The protein Mei2 performs at least two functions required in fission yeast for the switch from mitotic to meiotic cell cycles. One of these functions also requires meiRNA. It appears that meiRNA targets Mei2 to the nucleus, where it can promote the first meiotic division. (+info)
(2/18518) Vac1p coordinates Rab and phosphatidylinositol 3-kinase signaling in Vps45p-dependent vesicle docking/fusion at the endosome.
The vacuolar protein sorting (VPS) pathway of Saccharomyces cerevisiae mediates transport of vacuolar protein precursors from the late Golgi to the lysosome-like vacuole. Sorting of some vacuolar proteins occurs via a prevacuolar endosomal compartment and mutations in a subset of VPS genes (the class D VPS genes) interfere with the Golgi-to-endosome transport step. Several of the encoded proteins, including Pep12p/Vps6p (an endosomal target (t) SNARE) and Vps45p (a Sec1p homologue), bind each other directly . Another of these proteins, Vac1p/Pep7p/Vps19p, associates with Pep12p and binds phosphatidylinositol 3-phosphate (PI(3)P), the product of the Vps34 phosphatidylinositol 3-kinase (PI 3-kinase)  . Here, we demonstrate that Vac1p genetically and physically interacts with the activated, GTP-bound form of Vps21p, a Rab GTPase that functions in Golgi-to-endosome transport, and with Vps45p. These results implicate Vac1p as an effector of Vps21p and as a novel Sec1p-family-binding protein. We suggest that Vac1p functions as a multivalent adaptor protein that ensures the high fidelity of vesicle docking and fusion by integrating both phosphoinositide (Vps34p) and GTPase (Vps21p) signals, which are essential for Pep12p- and Vps45p-dependent targeting of Golgi-derived vesicles to the prevacuolar endosome. (+info)
(3/18518) B-MYB transactivates its own promoter through SP1-binding sites.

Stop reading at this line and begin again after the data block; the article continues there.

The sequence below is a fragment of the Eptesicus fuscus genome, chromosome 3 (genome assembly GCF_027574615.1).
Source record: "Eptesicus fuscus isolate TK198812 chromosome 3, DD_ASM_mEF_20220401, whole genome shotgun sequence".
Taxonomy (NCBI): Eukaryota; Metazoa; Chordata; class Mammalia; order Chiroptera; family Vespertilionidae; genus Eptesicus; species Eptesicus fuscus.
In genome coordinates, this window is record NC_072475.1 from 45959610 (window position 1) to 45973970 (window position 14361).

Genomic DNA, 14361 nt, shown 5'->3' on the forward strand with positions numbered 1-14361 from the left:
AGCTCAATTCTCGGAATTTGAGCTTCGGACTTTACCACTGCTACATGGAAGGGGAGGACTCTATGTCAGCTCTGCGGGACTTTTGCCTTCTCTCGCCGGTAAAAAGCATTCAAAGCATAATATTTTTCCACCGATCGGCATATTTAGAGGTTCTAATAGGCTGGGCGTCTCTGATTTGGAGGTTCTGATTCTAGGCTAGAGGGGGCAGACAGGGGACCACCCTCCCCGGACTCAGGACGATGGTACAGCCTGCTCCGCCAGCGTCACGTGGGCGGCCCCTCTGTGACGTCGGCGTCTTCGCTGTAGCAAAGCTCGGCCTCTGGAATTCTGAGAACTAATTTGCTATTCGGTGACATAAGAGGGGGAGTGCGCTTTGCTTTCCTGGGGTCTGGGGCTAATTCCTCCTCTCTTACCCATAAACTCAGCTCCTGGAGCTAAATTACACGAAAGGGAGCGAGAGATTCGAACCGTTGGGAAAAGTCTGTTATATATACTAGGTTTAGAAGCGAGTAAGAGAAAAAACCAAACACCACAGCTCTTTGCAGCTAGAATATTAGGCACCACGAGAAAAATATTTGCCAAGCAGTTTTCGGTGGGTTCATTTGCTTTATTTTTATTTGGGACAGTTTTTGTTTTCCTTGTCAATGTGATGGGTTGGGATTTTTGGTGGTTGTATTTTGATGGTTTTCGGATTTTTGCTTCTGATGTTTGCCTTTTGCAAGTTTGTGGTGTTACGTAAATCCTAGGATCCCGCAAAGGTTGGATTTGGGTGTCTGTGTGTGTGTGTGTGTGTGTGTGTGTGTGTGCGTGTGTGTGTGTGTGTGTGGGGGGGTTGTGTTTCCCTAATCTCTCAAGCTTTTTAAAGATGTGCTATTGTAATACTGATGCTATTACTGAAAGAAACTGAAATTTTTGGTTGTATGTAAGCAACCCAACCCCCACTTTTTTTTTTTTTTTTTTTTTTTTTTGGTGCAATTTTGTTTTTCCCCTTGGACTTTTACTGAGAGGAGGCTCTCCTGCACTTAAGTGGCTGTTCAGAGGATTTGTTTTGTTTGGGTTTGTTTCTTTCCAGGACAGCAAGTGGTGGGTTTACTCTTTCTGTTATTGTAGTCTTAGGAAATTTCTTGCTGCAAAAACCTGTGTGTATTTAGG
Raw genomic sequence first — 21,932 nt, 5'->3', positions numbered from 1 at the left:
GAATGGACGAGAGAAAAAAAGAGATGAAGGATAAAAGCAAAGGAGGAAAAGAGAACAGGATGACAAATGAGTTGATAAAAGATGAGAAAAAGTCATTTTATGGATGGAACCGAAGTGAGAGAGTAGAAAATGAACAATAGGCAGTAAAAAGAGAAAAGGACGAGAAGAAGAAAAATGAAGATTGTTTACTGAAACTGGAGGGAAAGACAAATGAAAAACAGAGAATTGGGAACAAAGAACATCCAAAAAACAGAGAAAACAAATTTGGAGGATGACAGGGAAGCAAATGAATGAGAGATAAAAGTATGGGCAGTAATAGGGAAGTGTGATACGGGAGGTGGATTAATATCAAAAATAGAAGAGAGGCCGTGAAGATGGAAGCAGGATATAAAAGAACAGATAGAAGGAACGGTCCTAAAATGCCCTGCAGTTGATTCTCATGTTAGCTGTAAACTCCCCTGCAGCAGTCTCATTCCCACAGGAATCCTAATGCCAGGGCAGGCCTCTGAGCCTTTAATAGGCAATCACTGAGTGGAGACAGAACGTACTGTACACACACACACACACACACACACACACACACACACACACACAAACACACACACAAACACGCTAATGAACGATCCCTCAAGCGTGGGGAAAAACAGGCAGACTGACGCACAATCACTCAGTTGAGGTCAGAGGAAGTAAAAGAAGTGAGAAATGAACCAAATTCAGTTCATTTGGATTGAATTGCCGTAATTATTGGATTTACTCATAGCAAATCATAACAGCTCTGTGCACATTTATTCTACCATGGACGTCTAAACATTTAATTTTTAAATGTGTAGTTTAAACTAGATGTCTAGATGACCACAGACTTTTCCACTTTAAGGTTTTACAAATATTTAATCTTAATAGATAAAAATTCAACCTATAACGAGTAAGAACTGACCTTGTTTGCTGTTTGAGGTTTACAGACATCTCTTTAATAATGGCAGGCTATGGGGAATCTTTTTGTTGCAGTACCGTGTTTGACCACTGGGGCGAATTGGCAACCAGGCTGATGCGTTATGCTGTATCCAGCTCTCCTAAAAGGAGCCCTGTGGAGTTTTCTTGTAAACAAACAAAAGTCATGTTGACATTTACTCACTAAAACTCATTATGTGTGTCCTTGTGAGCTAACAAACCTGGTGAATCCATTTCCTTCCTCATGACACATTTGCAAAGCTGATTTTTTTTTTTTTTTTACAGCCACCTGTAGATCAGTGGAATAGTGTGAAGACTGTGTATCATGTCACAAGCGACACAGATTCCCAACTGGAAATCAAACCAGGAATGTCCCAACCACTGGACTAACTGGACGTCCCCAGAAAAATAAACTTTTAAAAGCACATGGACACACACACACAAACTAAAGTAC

B-MYB is an ubiquitous protein required for mammalian cell growth. In this report we show that B-MYB transactivates its own promoter through a 120 bp segment proximal to the transcription start site. The B-MYB-responsive element does not contain myb-binding sites and gel-shift analysis shows that SP1, but not B-MYB, protein contained in SAOS2 cell extracts binds to the 120 bp B-myb promoter fragment. B-MYB-dependent transactivation is cooperatively increased in the presence of SP1, but not SP3 overexpression. When the SP1 elements of the B-myb promoter are transferred in front of a heterologous promoter, an increased response to B-MYB results. In contrast, c-MYB, the prototype member of the Myb family, is not able to activate the luciferase construct containing the SP1 elements. With the use of an SP1-GAL4 fusion protein, we have determined that the cooperative activation occurs through the domain A of SP1. These observations suggest that B-MYB functions as a coactivator of SP1, and that diverse combinations of myb and SP1 sites may dictate the responsiveness of myb-target genes to the various members of the myb family. (+info)
(4/18518) Evidence for F-actin-dependent and -independent mechanisms involved in assembly and stability of the medial actomyosin ring in fission yeast.
Cell division in a number of eukaryotes, including the fission yeast Schizosaccharomyces pombe, is achieved through a medially placed actomyosin-based contractile ring. Although several components of the actomyosin ring have been identified, the mechanisms regulating ring assembly are still not understood. Here, we show by biochemical and mutational studies that the S.pombe actomyosin ring component Cdc4p is a light chain associated with Myo2p, a myosin II heavy chain. Localization of Myo2p to the medial ring depended on Cdc4p function, whereas localization of Cdc4p at the division site was independent of Myo2p. Interestingly, the actin-binding and motor domains of Myo2p are not required for its accumulation at the division site although the motor activity of Myo2p is essential for assembly of a normal actomyosin ring. The initial assembly of Myo2p and Cdc4p at the division site requires a functional F-actin cytoskeleton. Once established, however, F-actin is not required for the maintenance of Cdc4p and Myo2p medial rings, suggesting that the attachment of Cdc4p and Myo2p to the division site involves proteins other than actin itself. (+info)
(5/18518) The exocyst is an effector for Sec4p, targeting secretory vesicles to sites of exocytosis.
Polarized secretion requires proper targeting of secretory vesicles to specific sites on the plasma membrane. Here we report that the exocyst complex plays a key role in vesicle targeting. Sec15p, an exocyst component, can associate with secretory vesicles and interact specifically with the rab GTPase, Sec4p, in its GTP-bound form. A chain of protein-protein interactions leads from Sec4p and Sec15p on the vesicle, through various subunits of the exocyst, to Sec3p, which marks the sites of exocytosis on the plasma membrane. Sec4p may control the assembly of the exocyst. The exocyst may therefore function as a rab effector system for targeted secretion. (+info)